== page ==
Zombie Debt – The Debt that Keeps On Giving

As the Courts are well aware, from the multitude of collection cases which they see filed each and every week, debt buying is a fast-growing business of which this court plays a critical part in the debt buyer’s business model. According to an industry group, the Debt Buyers Association: “The face value of all such debt sold in 1993 was $1.3 billion. By 1997, that number had grown to $15 billion and sales reached approximately $25 billion in 2000.” By 2007 the amount had risen to $110 billion per year. (Eileen Ambrose, “Zombie Debt; Debt Can Come Back to Haunt You Years Later,” The Baltimore Sun, May 6, 2007 pg. 1C.)

In 2011, the midst of the greatest financial crisis since the Great Depression, 14.6 percent of the U.S. population has lost their jobs and the unemployment rate remains at a staggering 9.6 percent. While there is some indication of economic recovery, at least one industry-debt collection, has not only survived, but has continued to thrive through recession. From 1990 to 2007, employment in the third-party debt collection industry has more than doubled. In 2007, the debt industry posted annual revenue of $557.9 billion.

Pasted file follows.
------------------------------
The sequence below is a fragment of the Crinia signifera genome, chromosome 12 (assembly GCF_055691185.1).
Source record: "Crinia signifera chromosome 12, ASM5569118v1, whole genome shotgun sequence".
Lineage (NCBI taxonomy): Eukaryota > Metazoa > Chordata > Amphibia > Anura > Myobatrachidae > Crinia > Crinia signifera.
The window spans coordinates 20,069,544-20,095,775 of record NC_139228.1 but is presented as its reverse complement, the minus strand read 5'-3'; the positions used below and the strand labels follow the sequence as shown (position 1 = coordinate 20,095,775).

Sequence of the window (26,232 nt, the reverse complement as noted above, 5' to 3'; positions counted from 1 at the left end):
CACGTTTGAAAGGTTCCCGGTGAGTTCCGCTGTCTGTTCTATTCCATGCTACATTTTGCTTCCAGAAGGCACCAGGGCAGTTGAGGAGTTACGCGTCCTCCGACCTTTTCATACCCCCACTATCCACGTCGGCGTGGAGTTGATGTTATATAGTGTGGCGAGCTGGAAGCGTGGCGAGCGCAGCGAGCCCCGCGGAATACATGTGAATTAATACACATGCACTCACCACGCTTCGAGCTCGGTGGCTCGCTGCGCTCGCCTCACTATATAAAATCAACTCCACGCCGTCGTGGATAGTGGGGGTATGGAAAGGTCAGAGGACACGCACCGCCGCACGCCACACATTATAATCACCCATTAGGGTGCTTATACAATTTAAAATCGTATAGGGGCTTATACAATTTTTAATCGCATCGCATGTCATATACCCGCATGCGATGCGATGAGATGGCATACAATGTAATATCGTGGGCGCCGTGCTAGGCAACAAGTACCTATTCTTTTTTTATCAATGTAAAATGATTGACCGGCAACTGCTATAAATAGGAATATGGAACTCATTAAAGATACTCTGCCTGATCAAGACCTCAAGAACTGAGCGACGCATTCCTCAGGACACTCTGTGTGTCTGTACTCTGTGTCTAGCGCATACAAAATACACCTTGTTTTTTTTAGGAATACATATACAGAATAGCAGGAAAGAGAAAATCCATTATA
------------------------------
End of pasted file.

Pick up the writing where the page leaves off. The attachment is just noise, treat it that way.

By 2009, outstanding consumer loans exceeded $2.5 trillion, of which debt from credit cards and other revolving credit debt was nearly $1 trillion at its peak, with subprime credit cards constituting more than a quarter of the credit card market. In short, loans that were initially easy to obtain eventually became impossible to pay back.
Buying debt became a lucrative industry very quickly, ranking among the fastest-growing sectors of all financial services over the past decade. By 2005, debt buyers were purchasing more than $110 billion in debt annually, with charged-off credit card debt accounting for 91% of this amount. The net income at four major debt buying firms increased by more than 700% from 2001 to 2006." By the debt buyer industry's own estimate, sales of charged-off consumer debt will have exceeded $86 billion by 2010.


Collaborative Writing by Rex C. Anderson, Esquire and Contributing Research/Writing by Kellye S. Smith



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